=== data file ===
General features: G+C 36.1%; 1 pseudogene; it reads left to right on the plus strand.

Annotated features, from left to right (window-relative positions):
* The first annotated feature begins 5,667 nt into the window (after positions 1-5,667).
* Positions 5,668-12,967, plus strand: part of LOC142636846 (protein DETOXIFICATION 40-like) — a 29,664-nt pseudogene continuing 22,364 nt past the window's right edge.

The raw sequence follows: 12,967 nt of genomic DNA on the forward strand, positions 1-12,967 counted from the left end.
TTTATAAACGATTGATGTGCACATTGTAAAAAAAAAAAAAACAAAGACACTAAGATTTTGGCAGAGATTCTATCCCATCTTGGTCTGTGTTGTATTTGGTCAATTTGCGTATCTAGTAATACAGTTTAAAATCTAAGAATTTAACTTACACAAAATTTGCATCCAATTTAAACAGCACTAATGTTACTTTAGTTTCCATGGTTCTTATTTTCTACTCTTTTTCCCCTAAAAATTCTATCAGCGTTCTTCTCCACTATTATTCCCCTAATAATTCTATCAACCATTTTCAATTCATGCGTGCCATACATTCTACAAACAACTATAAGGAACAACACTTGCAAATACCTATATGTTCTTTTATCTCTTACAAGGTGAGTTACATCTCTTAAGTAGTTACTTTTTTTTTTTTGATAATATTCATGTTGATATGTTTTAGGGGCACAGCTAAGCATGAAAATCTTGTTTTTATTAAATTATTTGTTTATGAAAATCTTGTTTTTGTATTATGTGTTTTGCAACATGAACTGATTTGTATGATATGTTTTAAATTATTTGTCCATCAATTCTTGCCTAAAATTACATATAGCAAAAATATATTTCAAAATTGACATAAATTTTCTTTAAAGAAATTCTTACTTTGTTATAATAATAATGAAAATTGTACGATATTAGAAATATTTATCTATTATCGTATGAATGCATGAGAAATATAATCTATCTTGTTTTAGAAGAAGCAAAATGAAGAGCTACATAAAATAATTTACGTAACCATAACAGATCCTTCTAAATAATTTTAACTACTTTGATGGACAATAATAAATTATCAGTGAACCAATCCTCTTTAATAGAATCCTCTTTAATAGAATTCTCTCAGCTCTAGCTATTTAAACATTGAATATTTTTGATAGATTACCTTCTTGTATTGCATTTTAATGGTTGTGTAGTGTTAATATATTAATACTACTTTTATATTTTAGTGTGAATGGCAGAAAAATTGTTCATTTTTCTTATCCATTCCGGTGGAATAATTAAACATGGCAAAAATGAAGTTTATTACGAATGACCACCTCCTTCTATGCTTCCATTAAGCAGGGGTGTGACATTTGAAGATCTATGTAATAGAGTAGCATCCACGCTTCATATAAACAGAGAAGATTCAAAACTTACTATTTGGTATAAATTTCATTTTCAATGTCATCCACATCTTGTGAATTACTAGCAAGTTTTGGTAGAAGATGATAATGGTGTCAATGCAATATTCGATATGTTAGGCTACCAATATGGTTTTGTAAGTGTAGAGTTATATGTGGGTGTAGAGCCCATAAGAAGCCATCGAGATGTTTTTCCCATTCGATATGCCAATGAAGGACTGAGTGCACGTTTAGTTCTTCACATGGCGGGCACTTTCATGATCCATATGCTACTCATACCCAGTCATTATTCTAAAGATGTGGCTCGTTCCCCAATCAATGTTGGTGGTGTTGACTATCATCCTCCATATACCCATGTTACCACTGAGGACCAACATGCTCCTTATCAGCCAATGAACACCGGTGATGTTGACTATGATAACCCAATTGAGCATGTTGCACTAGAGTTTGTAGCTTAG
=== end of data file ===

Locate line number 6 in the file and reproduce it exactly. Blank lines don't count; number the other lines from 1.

TTTATAAACGATTGATGTGCACATTGTAAAAAAAAAAAAAACAAAGACACTAAGATTTTGGCAGAGATTCTATCCCATCTTGGTCTGTGTTGTATTTGGTCAATTTGCGTATCTAGTAATACAGTTTAAAATCTAAGAATTTAACTTACACAAAATTTGCATCCAATTTAAACAGCACTAATGTTACTTTAGTTTCCATGGTTCTTATTTTCTACTCTTTTTCCCCTAAAAATTCTATCAGCGTTCTTCTCCACTATTATTCCCCTAATAATTCTATCAACCATTTTCAATTCATGCGTGCCATACATTCTACAAACAACTATAAGGAACAACACTTGCAAATACCTATATGTTCTTTTATCTCTTACAAGGTGAGTTACATCTCTTAAGTAGTTACTTTTTTTTTTTTGATAATATTCATGTTGATATGTTTTAGGGGCACAGCTAAGCATGAAAATCTTGTTTTTATTAAATTATTTGTTTATGAAAATCTTGTTTTTGTATTATGTGTTTTGCAACATGAACTGATTTGTATGATATGTTTTAAATTATTTGTCCATCAATTCTTGCCTAAAATTACATATAGCAAAAATATATTTCAAAATTGACATAAATTTTCTTTAAAGAAATTCTTACTTTGTTATAATAATAATGAAAATTGTACGATATTAGAAATATTTATCTATTATCGTATGAATGCATGAGAAATATAATCTATCTTGTTTTAGAAGAAGCAAAATGAAGAGCTACATAAAATAATTTACGTAACCATAACAGATCCTTCTAAATAATTTTAACTACTTTGATGGACAATAATAAATTATCAGTGAACCAATCCTCTTTAATAGAATCCTCTTTAATAGAATTCTCTCAGCTCTAGCTATTTAAACATTGAATATTTTTGATAGATTACCTTCTTGTATTGCATTTTAATGGTTGTGTAGTGTTAATATATTAATACTACTTTTATATTTTAGTGTGAATGGCAGAAAAATTGTTCATTTTTCTTATCCATTCCGGTGGAATAATTAAACATGGCAAAAATGAAGTTTATTACGAATGACCACCTCCTTCTATGCTTCCATTAAGCAGGGGTGTGACATTTGAAGATCTATGTAATAGAGTAGCATCCACGCTTCATATAAACAGAGAAGATTCAAAACTTACTATTTGGTATAAATTTCATTTTCAATGTCATCCACATCTTGTGAATTACTAGCAAGTTTTGGTAGAAGATGATAATGGTGTCAATGCAATATTCGATATGTTAGGCTACCAATATGGTTTTGTAAGTGTAGAGTTATATGTGGGTGTAGAGCCCATAAGAAGCCATCGAGATGTTTTTCCCATTCGATATGCCAATGAAGGACTGAGTGCACGTTTAGTTCTTCACATGGCGGGCACTTTCATGATCCATATGCTACTCATACCCAGTCATTATTCTAAAGATGTGGCTCGTTCCCCAATCAATGTTGGTGGTGTTGACTATCATCCTCCATATACCCATGTTACCACTGAGGACCAACATGCTCCTTATCAGCCAATGAACACCGGTGATGTTGACTATGATAACCCAATTGAGCATGTTGCACTAGAGTTTGTAGCTTAG